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  • Today we hear from four Rocky Mountain Community Radio reporters. Governor Jared Polis visited with firefighters in Rico yesterday, as KSJD's Lucas Brady Woods reports. Demonstrators gathered at the state capitol on Sunday to call for action on rising rents, as KGNU's Luis Licon reports. A new study looks at spending in communities nearby national parks where visitation boomed last year, as KZMU's Justin Higginbottom reports. Plus, in the face of the Big Lie, pushed by disgraced former president Donald Trump and his devotees, a new documentary explores how Colorado has led the way in secure voting by mail, as RMCR's Maeve Conran reports.
  • In his new book, "Tracing Time: Seasons of Rock Art on the Colorado Plateau" local author Craig Childs takes readers on a journey deeply examining certain rock art panels in the region. Reporter Laura Palmisano interviews Childs, whose home is in Norwood. Plus, federal agencies and five tribes signed a historic co-management agreement for Bears Ears National Monument last month. KZMU’s Justin Higginbottom reports.
  • Dinosaur fossils usually get the limelight in southeastern Utah. But the area also has a treasure trove of Jurassic-era mammals. KZMU’s Justin Higginbottom visited a quarry to speak with archeologists excavating human’s earliest ancestors. Plus, in March, Bluecorn Cafe and Mercantile opened for the first time at the new Bluecorn beeswax candle factory in Montrose. The space features over 25,000 square feet for candle production, distribution, and retail, along with a cafe now open, and a music venue coming soon. Owner Jon Kornbluh walked me around on opening day.
  • The latest podcast distributed by Kaya Wright and Alicea Manzanares, students from the Paw Print at Delta High School, offers a glimpse into summer plans. Plus, backcountry flying is taking off. And a small but growing number of pilots are helping to upkeep historic dirt runways that dot southeastern Utah. Justin Higginbottom takes to the skies to learn about the growing hobby for Rocky Mountain Community Radio.
  • The Radiation Exposure Compensation Act was first passed in 1990. It provides benefits to those impacted by the nuclear weapons industry. That includes uranium mine workers and those downwind of atomic testing. But the act will expire on July 10th of this year. And there are many alive that still qualify but haven’t collected. A new bill expanding coverage is in Congress. Proponents are in a race to pass it. Justin Higginbottom speaks to those impacted by radiation exposure about the support they’re hoping for.
  • As the snow melts, big game comes near roadways for food. Kate Redmond reports Colorado Parks and Wildlife has tips on avoiding deer and elk collisions. Plus, reporter Justin Higginbottom from KZMU speaks with the founder of Four Corners K-9 Search and Rescue about what she and her two dogs find in the desert, while helping Native families locate missing loved ones.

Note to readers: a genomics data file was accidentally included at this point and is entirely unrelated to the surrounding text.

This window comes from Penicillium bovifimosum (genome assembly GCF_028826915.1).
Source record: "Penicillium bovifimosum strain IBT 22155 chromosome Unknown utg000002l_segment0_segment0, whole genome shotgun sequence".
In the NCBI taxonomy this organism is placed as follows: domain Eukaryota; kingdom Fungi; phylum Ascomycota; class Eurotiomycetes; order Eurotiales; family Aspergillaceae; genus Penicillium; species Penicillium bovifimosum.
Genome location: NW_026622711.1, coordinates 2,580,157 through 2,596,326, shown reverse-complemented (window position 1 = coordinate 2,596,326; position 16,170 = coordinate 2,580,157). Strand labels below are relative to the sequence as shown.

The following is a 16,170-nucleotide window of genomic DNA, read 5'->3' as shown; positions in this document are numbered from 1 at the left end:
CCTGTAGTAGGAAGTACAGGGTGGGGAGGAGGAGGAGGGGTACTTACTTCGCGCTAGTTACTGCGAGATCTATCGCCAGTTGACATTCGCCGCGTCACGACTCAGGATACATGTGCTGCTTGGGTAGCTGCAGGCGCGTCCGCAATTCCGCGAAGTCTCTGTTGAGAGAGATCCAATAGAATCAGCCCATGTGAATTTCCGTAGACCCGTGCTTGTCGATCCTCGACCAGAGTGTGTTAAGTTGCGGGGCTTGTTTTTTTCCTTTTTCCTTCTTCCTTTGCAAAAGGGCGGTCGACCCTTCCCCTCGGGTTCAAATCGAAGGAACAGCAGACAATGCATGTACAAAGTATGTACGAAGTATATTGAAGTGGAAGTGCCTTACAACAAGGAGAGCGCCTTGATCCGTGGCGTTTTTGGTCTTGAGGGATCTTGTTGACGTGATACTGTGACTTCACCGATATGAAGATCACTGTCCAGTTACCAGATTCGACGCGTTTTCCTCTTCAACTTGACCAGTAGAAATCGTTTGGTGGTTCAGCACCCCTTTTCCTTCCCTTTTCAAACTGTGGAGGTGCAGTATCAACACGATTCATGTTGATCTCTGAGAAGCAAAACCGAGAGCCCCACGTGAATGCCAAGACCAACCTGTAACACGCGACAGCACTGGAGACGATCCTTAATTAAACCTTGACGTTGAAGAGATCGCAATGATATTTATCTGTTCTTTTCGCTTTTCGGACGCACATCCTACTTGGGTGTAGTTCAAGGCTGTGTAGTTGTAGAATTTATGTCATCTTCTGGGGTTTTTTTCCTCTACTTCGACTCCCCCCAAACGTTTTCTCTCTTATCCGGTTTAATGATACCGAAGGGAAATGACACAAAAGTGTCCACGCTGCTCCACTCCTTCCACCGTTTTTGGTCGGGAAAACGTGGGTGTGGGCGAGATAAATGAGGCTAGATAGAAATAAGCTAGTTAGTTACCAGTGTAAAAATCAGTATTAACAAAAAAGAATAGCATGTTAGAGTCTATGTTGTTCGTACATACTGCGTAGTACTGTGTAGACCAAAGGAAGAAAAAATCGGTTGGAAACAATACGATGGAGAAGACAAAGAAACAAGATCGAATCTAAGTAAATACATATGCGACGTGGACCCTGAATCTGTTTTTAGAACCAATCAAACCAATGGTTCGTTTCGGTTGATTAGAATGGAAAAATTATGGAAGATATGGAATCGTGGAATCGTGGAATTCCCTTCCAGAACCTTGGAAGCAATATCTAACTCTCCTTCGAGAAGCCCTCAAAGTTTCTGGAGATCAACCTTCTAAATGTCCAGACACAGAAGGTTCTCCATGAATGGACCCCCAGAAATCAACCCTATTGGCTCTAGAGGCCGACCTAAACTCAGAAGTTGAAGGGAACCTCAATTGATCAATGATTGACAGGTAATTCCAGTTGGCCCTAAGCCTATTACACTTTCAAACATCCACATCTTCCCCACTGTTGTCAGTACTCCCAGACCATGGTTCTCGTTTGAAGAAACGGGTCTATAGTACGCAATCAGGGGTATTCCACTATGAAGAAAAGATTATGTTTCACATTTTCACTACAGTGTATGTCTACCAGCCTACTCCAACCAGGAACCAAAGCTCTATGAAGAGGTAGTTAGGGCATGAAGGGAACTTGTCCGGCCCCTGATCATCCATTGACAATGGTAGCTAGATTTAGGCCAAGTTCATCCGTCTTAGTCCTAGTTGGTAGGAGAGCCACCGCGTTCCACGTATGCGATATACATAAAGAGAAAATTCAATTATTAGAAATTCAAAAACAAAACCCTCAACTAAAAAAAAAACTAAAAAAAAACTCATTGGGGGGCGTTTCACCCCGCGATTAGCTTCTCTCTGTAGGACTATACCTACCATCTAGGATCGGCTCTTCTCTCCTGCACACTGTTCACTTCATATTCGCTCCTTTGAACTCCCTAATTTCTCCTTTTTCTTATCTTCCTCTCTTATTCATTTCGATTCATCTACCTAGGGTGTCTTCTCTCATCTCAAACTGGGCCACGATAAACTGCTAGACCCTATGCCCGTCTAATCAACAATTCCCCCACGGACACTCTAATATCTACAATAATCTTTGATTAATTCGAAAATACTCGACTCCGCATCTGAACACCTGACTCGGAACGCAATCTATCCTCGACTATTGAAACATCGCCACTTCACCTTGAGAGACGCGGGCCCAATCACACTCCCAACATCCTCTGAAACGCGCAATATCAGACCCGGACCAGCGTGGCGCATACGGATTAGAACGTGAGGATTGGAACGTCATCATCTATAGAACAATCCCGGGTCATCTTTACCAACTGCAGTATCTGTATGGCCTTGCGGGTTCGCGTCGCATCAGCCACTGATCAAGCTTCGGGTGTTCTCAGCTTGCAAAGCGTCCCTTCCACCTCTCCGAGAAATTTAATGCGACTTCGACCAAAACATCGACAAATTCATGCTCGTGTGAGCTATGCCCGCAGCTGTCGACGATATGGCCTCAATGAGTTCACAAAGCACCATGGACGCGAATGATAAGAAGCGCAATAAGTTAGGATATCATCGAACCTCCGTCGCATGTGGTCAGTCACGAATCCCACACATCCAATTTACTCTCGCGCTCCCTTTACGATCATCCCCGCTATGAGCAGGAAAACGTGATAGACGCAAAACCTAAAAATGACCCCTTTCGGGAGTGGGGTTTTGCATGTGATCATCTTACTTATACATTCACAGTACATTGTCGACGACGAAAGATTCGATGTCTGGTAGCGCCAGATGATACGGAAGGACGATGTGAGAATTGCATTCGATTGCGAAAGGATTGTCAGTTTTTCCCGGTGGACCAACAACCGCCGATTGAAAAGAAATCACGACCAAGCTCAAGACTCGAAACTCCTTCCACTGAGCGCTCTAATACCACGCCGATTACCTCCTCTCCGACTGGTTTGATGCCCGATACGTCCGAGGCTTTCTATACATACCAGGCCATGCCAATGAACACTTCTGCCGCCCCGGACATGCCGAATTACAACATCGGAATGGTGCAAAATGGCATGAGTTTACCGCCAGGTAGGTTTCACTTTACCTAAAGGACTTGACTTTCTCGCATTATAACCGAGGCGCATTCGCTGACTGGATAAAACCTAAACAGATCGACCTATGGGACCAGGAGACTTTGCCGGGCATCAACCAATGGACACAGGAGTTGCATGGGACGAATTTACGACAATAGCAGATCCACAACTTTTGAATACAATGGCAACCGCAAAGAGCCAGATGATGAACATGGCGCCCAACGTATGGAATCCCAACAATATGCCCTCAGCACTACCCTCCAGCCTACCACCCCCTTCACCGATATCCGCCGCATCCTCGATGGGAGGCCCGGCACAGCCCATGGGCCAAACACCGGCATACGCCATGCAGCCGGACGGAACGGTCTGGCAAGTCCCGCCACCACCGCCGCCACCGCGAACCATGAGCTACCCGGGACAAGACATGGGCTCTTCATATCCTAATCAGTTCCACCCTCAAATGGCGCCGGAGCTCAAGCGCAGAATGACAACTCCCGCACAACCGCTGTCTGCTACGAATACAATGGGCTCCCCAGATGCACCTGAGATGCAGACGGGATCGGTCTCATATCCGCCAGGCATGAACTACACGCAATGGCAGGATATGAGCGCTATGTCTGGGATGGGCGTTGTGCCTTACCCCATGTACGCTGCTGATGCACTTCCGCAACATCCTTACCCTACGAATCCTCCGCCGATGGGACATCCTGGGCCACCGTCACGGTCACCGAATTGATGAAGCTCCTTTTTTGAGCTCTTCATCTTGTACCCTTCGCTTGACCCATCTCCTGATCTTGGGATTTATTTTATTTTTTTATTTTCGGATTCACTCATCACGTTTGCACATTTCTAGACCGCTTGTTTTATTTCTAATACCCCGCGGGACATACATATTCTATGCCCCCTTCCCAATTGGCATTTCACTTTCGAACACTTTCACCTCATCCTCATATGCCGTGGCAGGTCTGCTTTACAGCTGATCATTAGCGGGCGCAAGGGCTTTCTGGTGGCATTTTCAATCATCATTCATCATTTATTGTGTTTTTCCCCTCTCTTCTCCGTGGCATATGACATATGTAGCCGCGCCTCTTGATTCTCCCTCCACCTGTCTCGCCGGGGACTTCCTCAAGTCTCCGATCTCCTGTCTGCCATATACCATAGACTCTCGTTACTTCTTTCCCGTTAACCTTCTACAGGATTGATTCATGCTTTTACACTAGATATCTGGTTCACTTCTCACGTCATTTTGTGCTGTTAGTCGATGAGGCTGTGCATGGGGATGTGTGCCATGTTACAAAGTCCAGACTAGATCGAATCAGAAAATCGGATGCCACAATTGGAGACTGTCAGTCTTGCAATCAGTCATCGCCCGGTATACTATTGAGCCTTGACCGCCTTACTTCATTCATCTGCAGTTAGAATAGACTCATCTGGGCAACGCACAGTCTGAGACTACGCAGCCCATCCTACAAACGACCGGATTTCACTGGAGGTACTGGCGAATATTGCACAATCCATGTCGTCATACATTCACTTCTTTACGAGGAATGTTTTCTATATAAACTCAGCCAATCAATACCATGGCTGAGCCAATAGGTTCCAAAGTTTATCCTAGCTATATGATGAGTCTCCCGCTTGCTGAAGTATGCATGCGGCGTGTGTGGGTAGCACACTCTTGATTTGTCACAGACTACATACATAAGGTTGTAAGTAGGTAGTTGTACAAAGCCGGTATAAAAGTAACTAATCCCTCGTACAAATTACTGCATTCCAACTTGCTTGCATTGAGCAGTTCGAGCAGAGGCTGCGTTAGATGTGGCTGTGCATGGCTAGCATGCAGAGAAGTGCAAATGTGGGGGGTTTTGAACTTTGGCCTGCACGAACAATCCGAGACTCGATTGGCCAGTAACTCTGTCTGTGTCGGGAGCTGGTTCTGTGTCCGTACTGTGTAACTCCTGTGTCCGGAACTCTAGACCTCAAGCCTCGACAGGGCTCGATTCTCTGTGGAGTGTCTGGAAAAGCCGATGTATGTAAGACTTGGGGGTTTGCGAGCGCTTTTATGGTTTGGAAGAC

• As the snow melts, big game comes near roadways for food. Kate Redmond reports Colorado Parks and Wildlife has tips on avoiding deer and elk collisions. Plus, reporter Justin Higginbottom from KZMU speaks with the founder of Four Corners K-9 Search and Rescue about what she and her two dogs find in the desert, while helping Native families locate missing loved ones.
  • County Clerks from Delta, Montrose, and Ouray Counties are participating in a panel discussion tomorrow hosted by the nonpartisan League of Women Voters of the Uncompaghre Valley. They’ll discuss this year’s elections, including changes to precincts, election security, and how vote tabulation works. Carol Howe, VP of the local League, talks to Gavin Dahl about why they're convening this panel. Plus, the northern skies of the Navajo Nation are clearer after the closure of the coal-powered Navajo Generating Station. But the region also lost jobs and tax revenue. For Rocky Mountain Community Radio’s series on fossil fuel transitions, KZMU’s Justin Higginbottom reports on the legacy of Navajo Nation coal power and what comes next, a proposed hydropower plant. *Correction: Gavin mistakenly said Ouray County Clerk Michelle Nauer is a Democrat. She is unaffiliated.*
  • County Clerks from Delta, Montrose, and Ouray Counties are participating in a panel discussion tomorrow hosted by the nonpartisan League of Women Voters of the Uncompaghre Valley. They’ll discuss this year’s elections, including changes to precincts, election security, and how vote tabulation works. Carol Howe, VP of the local League, talks to Gavin Dahl about why they're convening this panel. Plus, the northern skies of the Navajo Nation are clearer after the closure of the coal-powered Navajo Generating Station. But the region also lost jobs and tax revenue. For Rocky Mountain Community Radio’s series on fossil fuel transitions, KZMU’s Justin Higginbottom reports on the legacy of Navajo Nation coal power and what comes next, a proposed hydropower plant. *Correction: Gavin mistakenly said Ouray County Clerk Michelle Nauer is a Democrat. She is unaffiliated.*
  • A new online driver's ed company has set out to update the dull training manuals for new drivers. Kate Redmond reports. Plus, coal-producing Emery County is one of the only regions in Utah to see a drop in population in the last decade. Those who remain have lost good paying jobs as the state transitions away from coal. A new research facility would bring back revenue and jobs by experimenting with a number of new technologies. For our Rocky Mountain Community Radio reporting collaboration on fossil fuel transition, Justin Higginbottom looks at a type of nuclear reactor some think could be the future of power.